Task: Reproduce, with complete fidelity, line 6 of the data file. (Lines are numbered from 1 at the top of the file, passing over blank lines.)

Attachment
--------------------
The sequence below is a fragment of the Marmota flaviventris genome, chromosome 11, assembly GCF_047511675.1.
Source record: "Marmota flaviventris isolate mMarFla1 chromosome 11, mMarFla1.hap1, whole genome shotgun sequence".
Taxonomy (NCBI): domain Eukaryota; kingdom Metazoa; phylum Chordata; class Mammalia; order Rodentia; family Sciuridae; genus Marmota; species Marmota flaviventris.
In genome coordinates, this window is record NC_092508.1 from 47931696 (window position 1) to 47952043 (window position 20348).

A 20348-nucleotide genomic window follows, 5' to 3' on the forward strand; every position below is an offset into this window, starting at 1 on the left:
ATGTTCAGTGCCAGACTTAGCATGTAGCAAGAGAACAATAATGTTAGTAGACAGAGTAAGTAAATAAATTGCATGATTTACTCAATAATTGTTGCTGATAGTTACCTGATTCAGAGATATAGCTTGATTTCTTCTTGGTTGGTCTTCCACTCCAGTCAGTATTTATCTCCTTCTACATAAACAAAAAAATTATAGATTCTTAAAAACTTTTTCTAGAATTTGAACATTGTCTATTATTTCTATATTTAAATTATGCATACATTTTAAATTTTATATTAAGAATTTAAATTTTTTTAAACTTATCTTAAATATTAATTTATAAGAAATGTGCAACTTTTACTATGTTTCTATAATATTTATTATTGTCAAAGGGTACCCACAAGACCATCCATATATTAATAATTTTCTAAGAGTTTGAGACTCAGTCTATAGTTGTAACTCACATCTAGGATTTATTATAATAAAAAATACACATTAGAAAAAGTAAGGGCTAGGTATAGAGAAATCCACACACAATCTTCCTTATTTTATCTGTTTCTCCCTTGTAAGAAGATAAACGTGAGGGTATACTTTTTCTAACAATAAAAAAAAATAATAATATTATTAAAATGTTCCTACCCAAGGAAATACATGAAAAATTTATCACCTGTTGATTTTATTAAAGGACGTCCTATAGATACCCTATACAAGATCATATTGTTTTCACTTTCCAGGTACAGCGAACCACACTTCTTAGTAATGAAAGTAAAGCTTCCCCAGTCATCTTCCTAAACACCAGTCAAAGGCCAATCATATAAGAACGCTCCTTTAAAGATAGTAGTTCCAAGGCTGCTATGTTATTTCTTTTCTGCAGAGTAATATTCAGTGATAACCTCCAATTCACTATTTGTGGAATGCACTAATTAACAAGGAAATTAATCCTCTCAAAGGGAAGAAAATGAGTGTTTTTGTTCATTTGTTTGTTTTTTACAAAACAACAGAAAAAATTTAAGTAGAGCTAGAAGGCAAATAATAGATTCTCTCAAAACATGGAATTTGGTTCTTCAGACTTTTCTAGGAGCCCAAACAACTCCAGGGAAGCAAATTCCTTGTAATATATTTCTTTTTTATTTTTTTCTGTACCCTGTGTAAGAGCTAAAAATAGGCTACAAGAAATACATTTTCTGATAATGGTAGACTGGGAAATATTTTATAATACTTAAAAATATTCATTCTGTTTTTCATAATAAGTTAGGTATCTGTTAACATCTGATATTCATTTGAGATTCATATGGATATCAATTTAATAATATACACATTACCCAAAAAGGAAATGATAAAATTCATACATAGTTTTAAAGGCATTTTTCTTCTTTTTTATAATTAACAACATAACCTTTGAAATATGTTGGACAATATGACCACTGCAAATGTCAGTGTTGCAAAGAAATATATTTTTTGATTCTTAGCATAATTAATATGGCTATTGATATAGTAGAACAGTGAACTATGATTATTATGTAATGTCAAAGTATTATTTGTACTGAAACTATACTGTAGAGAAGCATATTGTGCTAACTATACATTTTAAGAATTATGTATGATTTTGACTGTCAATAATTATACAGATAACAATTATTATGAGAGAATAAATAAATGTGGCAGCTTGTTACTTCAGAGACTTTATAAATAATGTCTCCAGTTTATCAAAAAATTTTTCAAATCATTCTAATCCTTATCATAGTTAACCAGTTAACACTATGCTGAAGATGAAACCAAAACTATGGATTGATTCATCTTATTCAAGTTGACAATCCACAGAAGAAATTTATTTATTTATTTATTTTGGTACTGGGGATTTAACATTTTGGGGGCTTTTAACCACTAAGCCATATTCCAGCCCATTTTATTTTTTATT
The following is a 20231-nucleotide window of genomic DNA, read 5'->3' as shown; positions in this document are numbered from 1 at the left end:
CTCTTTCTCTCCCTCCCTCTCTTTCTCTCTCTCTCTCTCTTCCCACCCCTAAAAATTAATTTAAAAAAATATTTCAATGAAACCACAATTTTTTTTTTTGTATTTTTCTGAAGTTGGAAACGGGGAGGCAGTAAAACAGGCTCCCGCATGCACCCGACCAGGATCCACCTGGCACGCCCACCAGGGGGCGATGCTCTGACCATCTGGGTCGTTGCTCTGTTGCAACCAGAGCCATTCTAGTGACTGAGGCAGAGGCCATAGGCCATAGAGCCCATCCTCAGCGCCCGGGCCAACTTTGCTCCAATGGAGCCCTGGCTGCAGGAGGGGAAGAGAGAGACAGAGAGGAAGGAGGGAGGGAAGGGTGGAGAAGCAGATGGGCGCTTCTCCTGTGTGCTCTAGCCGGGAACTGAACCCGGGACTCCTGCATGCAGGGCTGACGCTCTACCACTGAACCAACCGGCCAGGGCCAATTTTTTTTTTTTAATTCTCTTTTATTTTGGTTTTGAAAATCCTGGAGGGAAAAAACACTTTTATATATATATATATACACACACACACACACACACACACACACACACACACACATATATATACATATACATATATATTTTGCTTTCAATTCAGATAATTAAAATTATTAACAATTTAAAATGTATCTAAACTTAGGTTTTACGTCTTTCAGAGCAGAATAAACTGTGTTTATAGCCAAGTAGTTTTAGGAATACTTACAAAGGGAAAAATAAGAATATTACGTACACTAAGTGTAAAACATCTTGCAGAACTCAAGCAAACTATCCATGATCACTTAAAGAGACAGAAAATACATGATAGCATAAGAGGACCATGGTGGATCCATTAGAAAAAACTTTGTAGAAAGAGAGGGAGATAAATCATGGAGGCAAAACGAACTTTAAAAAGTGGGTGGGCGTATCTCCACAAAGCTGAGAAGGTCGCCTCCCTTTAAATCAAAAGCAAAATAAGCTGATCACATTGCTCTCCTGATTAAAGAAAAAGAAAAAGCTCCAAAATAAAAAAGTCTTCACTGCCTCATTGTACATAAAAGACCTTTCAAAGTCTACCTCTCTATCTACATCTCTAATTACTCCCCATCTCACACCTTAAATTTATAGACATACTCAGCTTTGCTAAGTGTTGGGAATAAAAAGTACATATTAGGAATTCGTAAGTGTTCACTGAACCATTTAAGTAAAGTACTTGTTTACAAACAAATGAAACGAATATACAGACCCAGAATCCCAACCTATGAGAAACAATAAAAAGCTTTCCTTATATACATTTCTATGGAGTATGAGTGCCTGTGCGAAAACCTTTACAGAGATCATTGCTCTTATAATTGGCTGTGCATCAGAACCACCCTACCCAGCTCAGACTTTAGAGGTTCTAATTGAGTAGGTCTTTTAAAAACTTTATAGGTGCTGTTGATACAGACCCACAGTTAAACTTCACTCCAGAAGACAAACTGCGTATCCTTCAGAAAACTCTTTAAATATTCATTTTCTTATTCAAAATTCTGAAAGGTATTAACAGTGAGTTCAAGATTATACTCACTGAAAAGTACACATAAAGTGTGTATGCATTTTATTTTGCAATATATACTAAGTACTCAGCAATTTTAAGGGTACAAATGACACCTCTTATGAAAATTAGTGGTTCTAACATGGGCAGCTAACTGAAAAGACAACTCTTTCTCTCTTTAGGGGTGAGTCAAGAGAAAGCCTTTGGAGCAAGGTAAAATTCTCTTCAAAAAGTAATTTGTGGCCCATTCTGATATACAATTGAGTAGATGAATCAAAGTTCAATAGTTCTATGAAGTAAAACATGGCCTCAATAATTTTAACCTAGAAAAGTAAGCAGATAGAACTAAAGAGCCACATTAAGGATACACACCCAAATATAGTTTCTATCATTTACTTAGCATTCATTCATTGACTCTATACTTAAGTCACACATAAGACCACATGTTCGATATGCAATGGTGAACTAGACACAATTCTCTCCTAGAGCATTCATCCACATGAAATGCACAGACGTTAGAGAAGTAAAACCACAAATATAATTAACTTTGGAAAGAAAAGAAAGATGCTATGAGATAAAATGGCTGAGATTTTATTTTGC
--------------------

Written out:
ATGTTCAGTGCCAGACTTAGCATGTAGCAAGAGAACAATAATGTTAGTAGACAGAGTAAGTAAATAAATTGCATGATTTACTCAATAATTGTTGCTGATAGTTACCTGATTCAGAGATATAGCTTGATTTCTTCTTGGTTGGTCTTCCACTCCAGTCAGTATTTATCTCCTTCTACATAAACAAAAAAATTATAGATTCTTAAAAACTTTTTCTAGAATTTGAACATTGTCTATTATTTCTATATTTAAATTATGCATACATTTTAAATTTTATATTAAGAATTTAAATTTTTTTAAACTTATCTTAAATATTAATTTATAAGAAATGTGCAACTTTTACTATGTTTCTATAATATTTATTATTGTCAAAGGGTACCCACAAGACCATCCATATATTAATAATTTTCTAAGAGTTTGAGACTCAGTCTATAGTTGTAACTCACATCTAGGATTTATTATAATAAAAAATACACATTAGAAAAAGTAAGGGCTAGGTATAGAGAAATCCACACACAATCTTCCTTATTTTATCTGTTTCTCCCTTGTAAGAAGATAAACGTGAGGGTATACTTTTTCTAACAATAAAAAAAAATAATAATATTATTAAAATGTTCCTACCCAAGGAAATACATGAAAAATTTATCACCTGTTGATTTTATTAAAGGACGTCCTATAGATACCCTATACAAGATCATATTGTTTTCACTTTCCAGGTACAGCGAACCACACTTCTTAGTAATGAAAGTAAAGCTTCCCCAGTCATCTTCCTAAACACCAGTCAAAGGCCAATCATATAAGAACGCTCCTTTAAAGATAGTAGTTCCAAGGCTGCTATGTTATTTCTTTTCTGCAGAGTAATATTCAGTGATAACCTCCAATTCACTATTTGTGGAATGCACTAATTAACAAGGAAATTAATCCTCTCAAAGGGAAGAAAATGAGTGTTTTTGTTCATTTGTTTGTTTTTTACAAAACAACAGAAAAAATTTAAGTAGAGCTAGAAGGCAAATAATAGATTCTCTCAAAACATGGAATTTGGTTCTTCAGACTTTTCTAGGAGCCCAAACAACTCCAGGGAAGCAAATTCCTTGTAATATATTTCTTTTTTATTTTTTTCTGTACCCTGTGTAAGAGCTAAAAATAGGCTACAAGAAATACATTTTCTGATAATGGTAGACTGGGAAATATTTTATAATACTTAAAAATATTCATTCTGTTTTTCATAATAAGTTAGGTATCTGTTAACATCTGATATTCATTTGAGATTCATATGGATATCAATTTAATAATATACACATTACCCAAAAAGGAAATGATAAAATTCATACATAGTTTTAAAGGCATTTTTCTTCTTTTTTATAATTAACAACATAACCTTTGAAATATGTTGGACAATATGACCACTGCAAATGTCAGTGTTGCAAAGAAATATATTTTTTGATTCTTAGCATAATTAATATGGCTATTGATATAGTAGAACAGTGAACTATGATTATTATGTAATGTCAAAGTATTATTTGTACTGAAACTATACTGTAGAGAAGCATATTGTGCTAACTATACATTTTAAGAATTATGTATGATTTTGACTGTCAATAATTATACAGATAACAATTATTATGAGAGAATAAATAAATGTGGCAGCTTGTTACTTCAGAGACTTTATAAATAATGTCTCCAGTTTATCAAAAAATTTTTCAAATCATTCTAATCCTTATCATAGTTAACCAGTTAACACTATGCTGAAGATGAAACCAAAACTATGGATTGATTCATCTTATTCAAGTTGACAATCCACAGAAGAAATTTATTTATTTATTTATTTTGGTACTGGGGATTTAACATTTTGGGGGCTTTTAACCACTAAGCCATATTCCAGCCCATTTTATTTTTTATT